As has already been pointed out, it can be incredibly difficult in some cases to judge the age of an individual (15-25 anybody?). Sting operations in these circumstances are ludicrous and in any case it does not stop the prevalent behaviour of children getting someone over 18 to buy the drink for them.

    There is also the not insignificant little matter of those groups of children who steal alcohol from the supermarkets (a fairly common occurrence in SWILL's neck of the woods) where ID is not an issue at all.

    The approach seems to be to treat everyone like children and let big daddy Dáil tell us how to behave.
  12. Mr. Giraffe
    I would react with a shrug, point out that alcohol is a drug, and advise that you re-read the new conventions, substituting cannabis for alcohol. Doesn't look so bad now, does it?

    If I drank alcohol, I would build myself a bridge (possibly out of old Dutch Gold cans) and get over it. Personally, I don't subscribe to the nannying approach and think people should to all practicality be left to their own devices, but this is really just window-dressing to allow the government (which is funded and indeed peopled by the alcohol industry) to say they are DOING SOMETHING when the Daily Mail whips up hysteria the next time drunken Junior Cert students go on the rampage.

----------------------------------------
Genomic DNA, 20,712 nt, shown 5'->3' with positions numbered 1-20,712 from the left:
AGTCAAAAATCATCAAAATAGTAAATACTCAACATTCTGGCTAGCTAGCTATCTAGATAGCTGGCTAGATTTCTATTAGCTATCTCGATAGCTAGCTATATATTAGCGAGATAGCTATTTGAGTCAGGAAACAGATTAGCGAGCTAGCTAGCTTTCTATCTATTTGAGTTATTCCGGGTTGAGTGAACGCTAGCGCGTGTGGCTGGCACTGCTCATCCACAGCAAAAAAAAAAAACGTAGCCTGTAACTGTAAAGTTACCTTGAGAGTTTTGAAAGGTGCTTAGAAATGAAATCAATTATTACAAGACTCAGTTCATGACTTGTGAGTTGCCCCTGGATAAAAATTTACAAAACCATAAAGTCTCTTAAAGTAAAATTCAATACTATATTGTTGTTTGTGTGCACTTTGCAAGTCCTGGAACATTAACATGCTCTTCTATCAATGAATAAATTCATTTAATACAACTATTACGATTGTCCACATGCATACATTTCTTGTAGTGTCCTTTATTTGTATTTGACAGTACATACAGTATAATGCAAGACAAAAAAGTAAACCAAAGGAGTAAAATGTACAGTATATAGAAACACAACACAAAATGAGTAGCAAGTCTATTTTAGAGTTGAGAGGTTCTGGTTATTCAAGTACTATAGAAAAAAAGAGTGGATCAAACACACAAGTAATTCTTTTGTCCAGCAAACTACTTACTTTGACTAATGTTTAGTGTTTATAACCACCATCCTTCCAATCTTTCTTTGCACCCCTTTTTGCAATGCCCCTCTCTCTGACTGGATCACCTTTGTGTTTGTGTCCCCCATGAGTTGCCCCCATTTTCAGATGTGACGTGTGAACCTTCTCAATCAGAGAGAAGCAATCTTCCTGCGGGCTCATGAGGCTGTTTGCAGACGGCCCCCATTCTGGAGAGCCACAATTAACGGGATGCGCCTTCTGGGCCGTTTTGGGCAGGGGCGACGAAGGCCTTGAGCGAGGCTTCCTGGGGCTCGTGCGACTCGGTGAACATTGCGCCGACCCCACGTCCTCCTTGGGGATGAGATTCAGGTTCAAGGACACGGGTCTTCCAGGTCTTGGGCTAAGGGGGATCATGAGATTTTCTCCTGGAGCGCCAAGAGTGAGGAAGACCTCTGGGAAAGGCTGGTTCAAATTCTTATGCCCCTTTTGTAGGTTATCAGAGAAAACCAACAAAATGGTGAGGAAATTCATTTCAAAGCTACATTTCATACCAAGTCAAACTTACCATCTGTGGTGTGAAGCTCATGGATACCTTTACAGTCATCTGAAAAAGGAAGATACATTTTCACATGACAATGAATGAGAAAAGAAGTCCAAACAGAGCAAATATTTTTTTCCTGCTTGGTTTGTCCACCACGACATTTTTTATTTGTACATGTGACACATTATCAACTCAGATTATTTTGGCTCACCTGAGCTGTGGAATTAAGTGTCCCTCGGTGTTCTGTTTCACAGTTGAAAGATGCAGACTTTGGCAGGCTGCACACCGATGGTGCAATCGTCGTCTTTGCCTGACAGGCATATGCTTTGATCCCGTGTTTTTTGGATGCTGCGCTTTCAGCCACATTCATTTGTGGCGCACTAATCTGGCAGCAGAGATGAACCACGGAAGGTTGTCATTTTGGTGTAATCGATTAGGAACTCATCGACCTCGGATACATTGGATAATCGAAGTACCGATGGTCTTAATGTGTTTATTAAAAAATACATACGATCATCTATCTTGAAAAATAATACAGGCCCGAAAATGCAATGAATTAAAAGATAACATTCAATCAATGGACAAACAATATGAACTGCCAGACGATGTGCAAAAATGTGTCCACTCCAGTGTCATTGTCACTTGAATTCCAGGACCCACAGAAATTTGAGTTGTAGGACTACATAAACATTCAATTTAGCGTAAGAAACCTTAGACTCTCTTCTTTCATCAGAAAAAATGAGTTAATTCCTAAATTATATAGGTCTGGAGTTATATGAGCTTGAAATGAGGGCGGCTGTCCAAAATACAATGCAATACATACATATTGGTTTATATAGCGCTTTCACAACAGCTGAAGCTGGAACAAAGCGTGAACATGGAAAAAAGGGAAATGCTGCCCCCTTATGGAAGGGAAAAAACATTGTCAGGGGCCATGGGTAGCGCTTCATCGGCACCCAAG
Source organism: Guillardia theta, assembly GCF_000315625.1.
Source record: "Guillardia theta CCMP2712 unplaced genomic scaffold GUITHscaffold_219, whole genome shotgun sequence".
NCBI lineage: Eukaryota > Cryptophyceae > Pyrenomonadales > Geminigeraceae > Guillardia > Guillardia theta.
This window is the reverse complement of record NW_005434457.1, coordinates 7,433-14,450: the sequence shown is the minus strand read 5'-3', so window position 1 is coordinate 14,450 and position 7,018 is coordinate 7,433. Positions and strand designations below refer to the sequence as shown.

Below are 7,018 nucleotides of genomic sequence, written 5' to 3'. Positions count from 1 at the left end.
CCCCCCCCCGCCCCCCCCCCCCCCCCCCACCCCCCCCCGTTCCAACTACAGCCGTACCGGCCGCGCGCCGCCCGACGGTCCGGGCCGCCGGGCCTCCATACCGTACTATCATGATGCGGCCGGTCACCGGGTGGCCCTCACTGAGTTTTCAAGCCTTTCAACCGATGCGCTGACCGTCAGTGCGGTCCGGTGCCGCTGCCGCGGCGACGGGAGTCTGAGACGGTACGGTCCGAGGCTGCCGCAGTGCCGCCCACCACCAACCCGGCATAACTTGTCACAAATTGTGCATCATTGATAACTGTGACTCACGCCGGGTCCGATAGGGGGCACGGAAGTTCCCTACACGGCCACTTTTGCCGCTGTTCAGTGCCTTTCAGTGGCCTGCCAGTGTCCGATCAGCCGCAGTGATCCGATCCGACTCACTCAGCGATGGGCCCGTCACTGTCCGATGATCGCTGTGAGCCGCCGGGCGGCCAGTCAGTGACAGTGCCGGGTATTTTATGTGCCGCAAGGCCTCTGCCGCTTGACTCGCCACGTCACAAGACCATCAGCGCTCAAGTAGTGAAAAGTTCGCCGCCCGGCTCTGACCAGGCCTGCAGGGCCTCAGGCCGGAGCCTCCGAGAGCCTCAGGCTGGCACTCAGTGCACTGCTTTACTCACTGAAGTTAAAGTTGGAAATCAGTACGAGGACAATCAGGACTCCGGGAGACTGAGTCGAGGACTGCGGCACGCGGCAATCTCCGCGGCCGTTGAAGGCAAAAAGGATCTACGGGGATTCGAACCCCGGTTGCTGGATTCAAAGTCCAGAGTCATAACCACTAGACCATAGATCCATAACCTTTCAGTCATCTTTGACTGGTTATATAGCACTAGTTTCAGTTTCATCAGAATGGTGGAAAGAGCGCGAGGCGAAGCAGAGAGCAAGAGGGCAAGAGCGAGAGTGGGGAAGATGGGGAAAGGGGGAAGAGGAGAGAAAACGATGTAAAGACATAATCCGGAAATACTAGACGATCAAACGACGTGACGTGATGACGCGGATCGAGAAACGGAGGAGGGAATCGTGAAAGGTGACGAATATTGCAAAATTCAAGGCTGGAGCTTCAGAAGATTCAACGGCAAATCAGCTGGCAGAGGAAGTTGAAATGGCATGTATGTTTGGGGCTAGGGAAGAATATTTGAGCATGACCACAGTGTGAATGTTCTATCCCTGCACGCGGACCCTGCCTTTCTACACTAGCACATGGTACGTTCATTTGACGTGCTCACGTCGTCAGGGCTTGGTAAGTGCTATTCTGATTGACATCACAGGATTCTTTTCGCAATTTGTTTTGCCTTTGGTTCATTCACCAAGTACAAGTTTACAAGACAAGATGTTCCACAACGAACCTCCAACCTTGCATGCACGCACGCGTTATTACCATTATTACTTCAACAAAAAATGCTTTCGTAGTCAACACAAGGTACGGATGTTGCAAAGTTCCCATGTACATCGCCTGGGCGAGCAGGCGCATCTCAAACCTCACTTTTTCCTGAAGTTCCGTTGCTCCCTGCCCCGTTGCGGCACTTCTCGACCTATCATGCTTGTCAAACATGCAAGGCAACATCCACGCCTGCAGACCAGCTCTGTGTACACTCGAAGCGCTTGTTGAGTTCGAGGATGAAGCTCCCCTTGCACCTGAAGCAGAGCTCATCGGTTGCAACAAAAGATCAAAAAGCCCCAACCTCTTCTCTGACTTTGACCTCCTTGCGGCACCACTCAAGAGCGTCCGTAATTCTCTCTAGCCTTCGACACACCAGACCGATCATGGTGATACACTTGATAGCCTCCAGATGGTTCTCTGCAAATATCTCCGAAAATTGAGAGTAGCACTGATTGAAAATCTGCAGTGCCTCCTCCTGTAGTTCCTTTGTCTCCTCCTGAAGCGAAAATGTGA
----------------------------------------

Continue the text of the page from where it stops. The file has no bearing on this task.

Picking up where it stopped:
13. vinylmesh

    daily mail columnists who go overboard saying that the uk is being destroyed by 24hour drinking.

    i kid you not.
  14. elpatto
    Wow that's a big change. I just spent the last 5 months in Ireland working and living and it is clear to me that the drinking problem in Ireland is exadgerated (sp) on a whole, of course there are those full blown alcoholics but in my experience people don't drink a whole lot more and in most cases actually less as the price is astronomical(around 4 euro 20 a pint of lager), I worked behind a bar and found it crazy that pubs, bars and clubs close so early anyway. These changes seem to be a mixture of both innefectual changes and restrictions of the rights of store keepers.
  15. soundoffear
    On top of all the other issues pointed out above showing that the government has blatantly not thought this idea through, its also going to hurt employment.

    Im not attempting to defend the big profit bars, but for the people actually working the front line are now going to see there hours slashed and jobs will definitely be out the window. A lot of people rely on this kind of work as part time survival when studying or whatnot, and the same kind of hours previously there will just be unavailable.

    In relation to the ID issue I think Ireland make a decent effort on keeping tabs on the issue of underager's ( whether i agree that drinking should be reserved for those over 18 is a different matter ). When SWIM aged 25 goes back to Ireland he frequently gets ID in off licenses/pubs. In the two years SWIM has been living in the UK he's been ID'd a grand total of once - the issue of the 'dodgy off license' that looks the other way is in SWIM's opinion 100 times worse in the UK.